For better or worse, Millennials are often viewed as a singular group. They are often characterized as a “me-first” generation that would rather spend time “instagraming” their meals than having a meaningful conversation with another human being. Most brands, of course, know this notion is false. Millennials are very much a deep, complicated collection of people whose interests and purchasing patterns are yet to be completely cracked by marketers.
So it should come as no surprise that the Millennial generation can be broken down into even smaller groups, a fact that can’t be ignored when attempting to tailor messaging. Think about it – Millennial ages range from about 18 to 34. That means that many are in totally different life situations than others (and this fact isn’t always dependent on age, either). While some still live in their parents’ homes, others are married and have children of their own. Some update their Facebook status before even brushing their teeth in the morning, while others refuse to fall in line by deciding to avoid social media altogether. Therefore, a brand trying to reach Millennials as a whole has a serious challenge ahead of it. Yet, while Millennial interests span a broad spectrum, there are still a few specific concepts and values that are unequivocally shared among (almost) all members of this generation.
Social Responsibility Matters
In the past, I have pointed out that transparency is a huge key for companies trying to appeal to Millennials. This goes hand-in-hand with social responsibility. According to the Huffington Post, 61% of Millennials are not only worried about the current state of the world, but feel personally responsible for it. As a result, many Millennials want to feel like they are contributing to a worthy cause when they make a purchase. They are also often likely to share the experience with friends. Brands like Warby Parker, which is heavily popular among Generation Y, understand this, as the company donates a pair of glasses to “someone in need” for every pair of glasses purchased.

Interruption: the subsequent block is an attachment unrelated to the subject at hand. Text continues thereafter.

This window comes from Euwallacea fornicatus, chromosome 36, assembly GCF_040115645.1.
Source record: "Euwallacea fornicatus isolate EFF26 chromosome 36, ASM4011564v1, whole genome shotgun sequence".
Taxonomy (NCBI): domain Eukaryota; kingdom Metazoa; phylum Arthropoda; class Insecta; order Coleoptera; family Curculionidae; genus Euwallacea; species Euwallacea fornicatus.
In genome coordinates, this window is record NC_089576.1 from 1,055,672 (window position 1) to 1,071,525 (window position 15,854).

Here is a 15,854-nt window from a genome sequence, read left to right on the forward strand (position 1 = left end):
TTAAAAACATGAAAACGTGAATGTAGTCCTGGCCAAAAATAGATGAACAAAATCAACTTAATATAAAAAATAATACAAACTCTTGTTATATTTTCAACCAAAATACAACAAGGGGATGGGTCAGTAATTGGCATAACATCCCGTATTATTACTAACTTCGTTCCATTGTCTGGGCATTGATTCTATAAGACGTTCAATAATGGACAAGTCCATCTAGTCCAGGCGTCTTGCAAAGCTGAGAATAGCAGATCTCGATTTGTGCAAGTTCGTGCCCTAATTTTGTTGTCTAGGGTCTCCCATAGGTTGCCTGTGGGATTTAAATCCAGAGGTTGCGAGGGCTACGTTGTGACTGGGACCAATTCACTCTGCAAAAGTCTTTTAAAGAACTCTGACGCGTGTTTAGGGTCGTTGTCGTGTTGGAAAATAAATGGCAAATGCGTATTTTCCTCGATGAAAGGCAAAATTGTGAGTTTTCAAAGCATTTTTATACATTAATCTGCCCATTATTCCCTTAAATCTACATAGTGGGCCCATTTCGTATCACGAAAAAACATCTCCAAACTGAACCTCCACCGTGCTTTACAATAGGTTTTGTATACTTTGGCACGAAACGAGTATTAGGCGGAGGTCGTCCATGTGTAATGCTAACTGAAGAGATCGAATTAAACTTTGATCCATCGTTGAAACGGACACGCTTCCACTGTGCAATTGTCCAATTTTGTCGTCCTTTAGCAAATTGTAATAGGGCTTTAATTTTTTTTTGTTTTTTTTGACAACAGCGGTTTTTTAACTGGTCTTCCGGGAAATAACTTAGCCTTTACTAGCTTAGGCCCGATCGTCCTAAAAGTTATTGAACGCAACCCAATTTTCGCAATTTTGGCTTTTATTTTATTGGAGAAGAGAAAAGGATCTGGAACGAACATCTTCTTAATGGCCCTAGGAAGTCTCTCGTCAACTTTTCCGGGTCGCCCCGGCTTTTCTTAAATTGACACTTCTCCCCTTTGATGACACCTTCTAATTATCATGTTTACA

Peer Opinions Are Huge
Sites such as Yelp have gained favorability largely due to Millennials’ willingness to share their opinions and consult those of others. Forty-eight percent of them say that word-of-mouth greatly influences their purchasing decisions, while 70% of millennials are more excited about a purchase when peers approve of it. With reviews of products and brands readily accessible through smartphones and apps, brand performance becomes more crucial than ever before, as negative reviews can spread almost as quickly as they are typed.
Keep It Simple!
Many older generations might find it hard to associate Millennials with the word “simple,” but simplicity is vital when trying to appeal to them. As a matter of fact, almost half (45%) of Millennials associate their lives with simplicity, according to a recent Pew Research study. But the real reason why simplicity is such a huge deal is that Millennials have so many options to find information and/or keep them entertained. If your brand is not capturing their attention very early on (or if they get frustrated with your product), the next option is only an app download away.
Millennials will continue to be a perplexing demographic for marketers, mainly due to their variety of interests and life situations. However, many of their core values do not waver. Brands trying to build a relationship with members of this generation must tap into these if they want to appeal to as many as possible.